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November 30, 2004

Merck is parachuting

Merck's board has approved golden parachutes from 230 of its top executives.

On the heels of the problems noted in earlier posts here and here, my sense is that Merck's board did not have particularly good timing in approving these parachutes.

Posted by Tom at November 30, 2004 6:29 AM |

Comments

I dunno. Merck is probably vulnerable to a takeover on account of its depressed stock price. Indeed, it may be flirting with a sale of the company as we write. Given that, it has to be worried that key people are going to jump ship to competitors out of career insecurity. The parachutes seem well-timed to give the core of the management a reason to ride out the rough times. The board is saying, in effect, "don't worry about losing your job after a sale of the company, because if that happens you'll get a wad of money which will buy you time to get another job. In the meantime, stick around and rebuild the value here."

I think the timing is good.

Posted by: Jack at November 30, 2004 8:48 PM

That's certainly the best justification for it by Merck's board. However, my experience is that such parachutes are much better timed to be approved during good times rather than during the instability of an impending takeover battle. If a board waits until the latter situation, then the 'chutes are subject to the criticism that management -- which probably needs to be changed anyway -- is attempting to secure their positions rather than protect shareholder value. Stated another way, it's a sympton of what happens when corporation boards allow assets to be locked up in the hands of powerful managers. It will be interesting to see if Merck faces litigation over the 'chutes on that basis.

Posted by: Tom K. at December 1, 2004 5:04 AM

Oh, I don't doubt that somebody will sue Merck, or that one of the multitude of current plaintiffs will not add this to their complaint. But it really ought to hold up under the business judgment rule. These kinds of agreements are a good idea, and (I might add) do nothing but confer the severance required by statute in virtually every other OECD country (not that I'm advocating such a policy here).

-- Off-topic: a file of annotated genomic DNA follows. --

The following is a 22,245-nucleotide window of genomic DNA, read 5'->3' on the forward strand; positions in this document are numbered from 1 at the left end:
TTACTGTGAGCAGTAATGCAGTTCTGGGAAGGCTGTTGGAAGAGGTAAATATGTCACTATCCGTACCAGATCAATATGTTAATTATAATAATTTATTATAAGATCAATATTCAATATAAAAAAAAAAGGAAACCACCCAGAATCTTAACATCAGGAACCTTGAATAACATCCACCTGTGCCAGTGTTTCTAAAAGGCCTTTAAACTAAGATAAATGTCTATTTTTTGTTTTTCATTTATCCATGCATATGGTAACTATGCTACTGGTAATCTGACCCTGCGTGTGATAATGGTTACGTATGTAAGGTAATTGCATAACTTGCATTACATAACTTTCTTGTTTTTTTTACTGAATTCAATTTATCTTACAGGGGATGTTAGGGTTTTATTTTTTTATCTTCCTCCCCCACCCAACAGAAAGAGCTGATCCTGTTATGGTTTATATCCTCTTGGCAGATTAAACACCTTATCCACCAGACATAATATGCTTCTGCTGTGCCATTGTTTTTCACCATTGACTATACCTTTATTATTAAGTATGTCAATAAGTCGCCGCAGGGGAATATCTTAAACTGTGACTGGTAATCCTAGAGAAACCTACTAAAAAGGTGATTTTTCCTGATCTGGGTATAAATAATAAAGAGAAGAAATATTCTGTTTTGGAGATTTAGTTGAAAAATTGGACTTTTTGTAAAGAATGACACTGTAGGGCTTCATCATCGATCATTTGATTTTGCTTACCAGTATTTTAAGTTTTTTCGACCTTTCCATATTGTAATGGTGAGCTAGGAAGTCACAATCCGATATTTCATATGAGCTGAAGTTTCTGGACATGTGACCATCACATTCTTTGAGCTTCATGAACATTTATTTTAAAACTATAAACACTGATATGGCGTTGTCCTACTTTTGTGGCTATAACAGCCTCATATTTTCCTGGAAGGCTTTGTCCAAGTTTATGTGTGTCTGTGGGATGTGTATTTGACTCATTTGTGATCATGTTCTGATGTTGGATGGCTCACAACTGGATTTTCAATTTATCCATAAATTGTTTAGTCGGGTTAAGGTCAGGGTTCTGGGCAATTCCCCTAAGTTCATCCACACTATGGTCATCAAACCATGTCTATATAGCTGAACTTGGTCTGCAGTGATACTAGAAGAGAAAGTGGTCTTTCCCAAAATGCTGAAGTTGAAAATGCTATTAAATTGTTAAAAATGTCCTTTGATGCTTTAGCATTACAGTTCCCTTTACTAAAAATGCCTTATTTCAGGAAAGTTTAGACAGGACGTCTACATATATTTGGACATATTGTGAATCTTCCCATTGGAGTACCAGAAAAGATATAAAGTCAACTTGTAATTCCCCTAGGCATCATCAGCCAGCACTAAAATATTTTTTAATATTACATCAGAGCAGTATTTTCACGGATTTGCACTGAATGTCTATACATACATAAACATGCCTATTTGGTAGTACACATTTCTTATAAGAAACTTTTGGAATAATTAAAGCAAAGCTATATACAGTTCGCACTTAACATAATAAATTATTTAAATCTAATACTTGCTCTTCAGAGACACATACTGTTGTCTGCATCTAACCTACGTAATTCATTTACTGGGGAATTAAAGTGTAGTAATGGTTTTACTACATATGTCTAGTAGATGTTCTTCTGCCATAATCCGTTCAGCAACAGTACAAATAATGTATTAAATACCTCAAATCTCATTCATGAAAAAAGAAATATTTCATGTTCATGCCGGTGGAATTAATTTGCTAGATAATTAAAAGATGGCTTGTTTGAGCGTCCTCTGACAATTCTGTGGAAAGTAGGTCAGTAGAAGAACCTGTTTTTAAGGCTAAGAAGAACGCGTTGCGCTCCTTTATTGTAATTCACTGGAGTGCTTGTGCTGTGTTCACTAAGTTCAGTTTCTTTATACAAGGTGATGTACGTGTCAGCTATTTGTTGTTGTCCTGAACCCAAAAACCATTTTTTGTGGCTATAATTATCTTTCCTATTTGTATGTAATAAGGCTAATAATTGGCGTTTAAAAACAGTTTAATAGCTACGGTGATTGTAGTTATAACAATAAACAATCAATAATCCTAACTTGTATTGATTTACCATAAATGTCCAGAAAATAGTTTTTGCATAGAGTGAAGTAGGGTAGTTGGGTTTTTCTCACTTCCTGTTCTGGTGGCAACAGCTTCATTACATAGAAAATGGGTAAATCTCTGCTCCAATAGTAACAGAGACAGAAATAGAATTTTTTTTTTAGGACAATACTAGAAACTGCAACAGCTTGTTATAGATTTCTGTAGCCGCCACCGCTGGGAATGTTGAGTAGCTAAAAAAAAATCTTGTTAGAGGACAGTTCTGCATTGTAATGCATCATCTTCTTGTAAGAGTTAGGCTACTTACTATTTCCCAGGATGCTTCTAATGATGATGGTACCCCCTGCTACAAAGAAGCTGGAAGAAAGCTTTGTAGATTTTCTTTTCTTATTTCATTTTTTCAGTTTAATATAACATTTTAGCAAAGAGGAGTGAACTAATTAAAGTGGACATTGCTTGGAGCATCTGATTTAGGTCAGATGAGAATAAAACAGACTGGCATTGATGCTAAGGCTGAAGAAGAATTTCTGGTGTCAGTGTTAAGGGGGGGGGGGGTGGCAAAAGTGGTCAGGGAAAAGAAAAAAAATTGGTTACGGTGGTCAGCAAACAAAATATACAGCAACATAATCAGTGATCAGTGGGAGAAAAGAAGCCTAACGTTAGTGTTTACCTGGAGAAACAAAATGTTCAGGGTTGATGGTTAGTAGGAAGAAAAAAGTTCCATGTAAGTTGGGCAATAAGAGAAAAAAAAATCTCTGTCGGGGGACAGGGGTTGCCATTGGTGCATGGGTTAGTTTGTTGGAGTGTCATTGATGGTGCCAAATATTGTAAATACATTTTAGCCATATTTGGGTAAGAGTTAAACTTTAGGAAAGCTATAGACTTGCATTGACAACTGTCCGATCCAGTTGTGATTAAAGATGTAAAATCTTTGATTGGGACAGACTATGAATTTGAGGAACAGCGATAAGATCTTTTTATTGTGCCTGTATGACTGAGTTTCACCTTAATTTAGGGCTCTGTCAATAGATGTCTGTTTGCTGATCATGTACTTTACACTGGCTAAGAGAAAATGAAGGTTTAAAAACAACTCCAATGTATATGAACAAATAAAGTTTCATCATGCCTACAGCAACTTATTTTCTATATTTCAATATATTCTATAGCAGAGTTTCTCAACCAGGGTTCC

Posted by: Jack at December 1, 2004 9:27 AM

Inasmuch as the parachutes only apply in the event of a change in control, employees still have an incentive to leave a company in turmoil for a more stable environment. The main beneficiaries of the parachutes are those who are squeezed out by the market for control. That market is playing on Merck at least in large part because of management's questionable management decisions.

On the other hand, lower-ranked employees are not protected even though they are much less likely to be responsible for the questionable management decisions that gave rise to the parachutes in the first place.

There is no question that there is business justification for golden parachutes in certain situations. In situations such as the one in which Merck's were granted, however, my sense is that the motivation for them is much more open to question than had they been put into place during a time in which management's decisions were not as open to criticism.

Posted by: Tom K. at December 2, 2004 7:38 AM

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